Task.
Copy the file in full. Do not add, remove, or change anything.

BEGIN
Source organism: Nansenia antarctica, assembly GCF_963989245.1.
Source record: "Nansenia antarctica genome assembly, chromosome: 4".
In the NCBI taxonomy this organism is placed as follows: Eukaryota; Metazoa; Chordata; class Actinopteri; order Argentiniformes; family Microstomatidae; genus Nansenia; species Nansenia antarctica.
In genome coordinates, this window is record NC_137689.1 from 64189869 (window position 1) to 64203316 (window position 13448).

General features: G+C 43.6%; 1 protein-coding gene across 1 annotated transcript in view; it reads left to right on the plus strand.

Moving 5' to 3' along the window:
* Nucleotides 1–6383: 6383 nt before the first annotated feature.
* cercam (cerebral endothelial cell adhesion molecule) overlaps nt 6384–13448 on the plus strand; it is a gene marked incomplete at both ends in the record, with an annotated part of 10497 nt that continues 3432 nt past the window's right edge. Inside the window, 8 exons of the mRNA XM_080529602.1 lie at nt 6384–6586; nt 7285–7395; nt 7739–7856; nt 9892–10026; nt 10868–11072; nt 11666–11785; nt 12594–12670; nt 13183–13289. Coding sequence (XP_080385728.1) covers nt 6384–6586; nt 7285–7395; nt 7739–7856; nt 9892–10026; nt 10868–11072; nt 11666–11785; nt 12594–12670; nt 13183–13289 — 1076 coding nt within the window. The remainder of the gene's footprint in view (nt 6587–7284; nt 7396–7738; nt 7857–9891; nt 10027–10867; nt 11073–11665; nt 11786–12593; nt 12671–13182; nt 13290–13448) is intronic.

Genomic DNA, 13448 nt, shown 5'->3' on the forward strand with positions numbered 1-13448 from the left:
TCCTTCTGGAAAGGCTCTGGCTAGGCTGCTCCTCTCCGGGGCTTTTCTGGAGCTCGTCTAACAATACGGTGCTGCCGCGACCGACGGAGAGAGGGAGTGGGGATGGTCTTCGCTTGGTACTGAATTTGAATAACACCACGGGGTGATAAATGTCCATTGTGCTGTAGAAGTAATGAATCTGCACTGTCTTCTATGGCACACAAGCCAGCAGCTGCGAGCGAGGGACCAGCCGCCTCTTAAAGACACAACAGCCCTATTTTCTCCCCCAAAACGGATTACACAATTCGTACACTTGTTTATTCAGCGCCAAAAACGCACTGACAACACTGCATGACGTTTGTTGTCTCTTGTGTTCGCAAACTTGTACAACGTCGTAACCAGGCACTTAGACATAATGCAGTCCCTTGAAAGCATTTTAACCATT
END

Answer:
Source organism: Nansenia antarctica, assembly GCF_963989245.1.
Source record: "Nansenia antarctica genome assembly, chromosome: 4".
In the NCBI taxonomy this organism is placed as follows: Eukaryota; Metazoa; Chordata; class Actinopteri; order Argentiniformes; family Microstomatidae; genus Nansenia; species Nansenia antarctica.
In genome coordinates, this window is record NC_137689.1 from 64189869 (window position 1) to 64203316 (window position 13448).

General features: G+C 43.6%; 1 protein-coding gene across 1 annotated transcript in view; it reads left to right on the plus strand.

Moving 5' to 3' along the window:
* Nucleotides 1–6383: 6383 nt before the first annotated feature.
* cercam (cerebral endothelial cell adhesion molecule) overlaps nt 6384–13448 on the plus strand; it is a gene marked incomplete at both ends in the record, with an annotated part of 10497 nt that continues 3432 nt past the window's right edge. Inside the window, 8 exons of the mRNA XM_080529602.1 lie at nt 6384–6586; nt 7285–7395; nt 7739–7856; nt 9892–10026; nt 10868–11072; nt 11666–11785; nt 12594–12670; nt 13183–13289. Coding sequence (XP_080385728.1) covers nt 6384–6586; nt 7285–7395; nt 7739–7856; nt 9892–10026; nt 10868–11072; nt 11666–11785; nt 12594–12670; nt 13183–13289 — 1076 coding nt within the window. The remainder of the gene's footprint in view (nt 6587–7284; nt 7396–7738; nt 7857–9891; nt 10027–10867; nt 11073–11665; nt 11786–12593; nt 12671–13182; nt 13290–13448) is intronic.

Genomic DNA, 13448 nt, shown 5'->3' on the forward strand with positions numbered 1-13448 from the left:
TCCTTCTGGAAAGGCTCTGGCTAGGCTGCTCCTCTCCGGGGCTTTTCTGGAGCTCGTCTAACAATACGGTGCTGCCGCGACCGACGGAGAGAGGGAGTGGGGATGGTCTTCGCTTGGTACTGAATTTGAATAACACCACGGGGTGATAAATGTCCATTGTGCTGTAGAAGTAATGAATCTGCACTGTCTTCTATGGCACACAAGCCAGCAGCTGCGAGCGAGGGACCAGCCGCCTCTTAAAGACACAACAGCCCTATTTTCTCCCCCAAAACGGATTACACAATTCGTACACTTGTTTATTCAGCGCCAAAAACGCACTGACAACACTGCATGACGTTTGTTGTCTCTTGTGTTCGCAAACTTGTACAACGTCGTAACCAGGCACTTAGACATAATGCAGTCCCTTGAAAGCATTTTAACCATT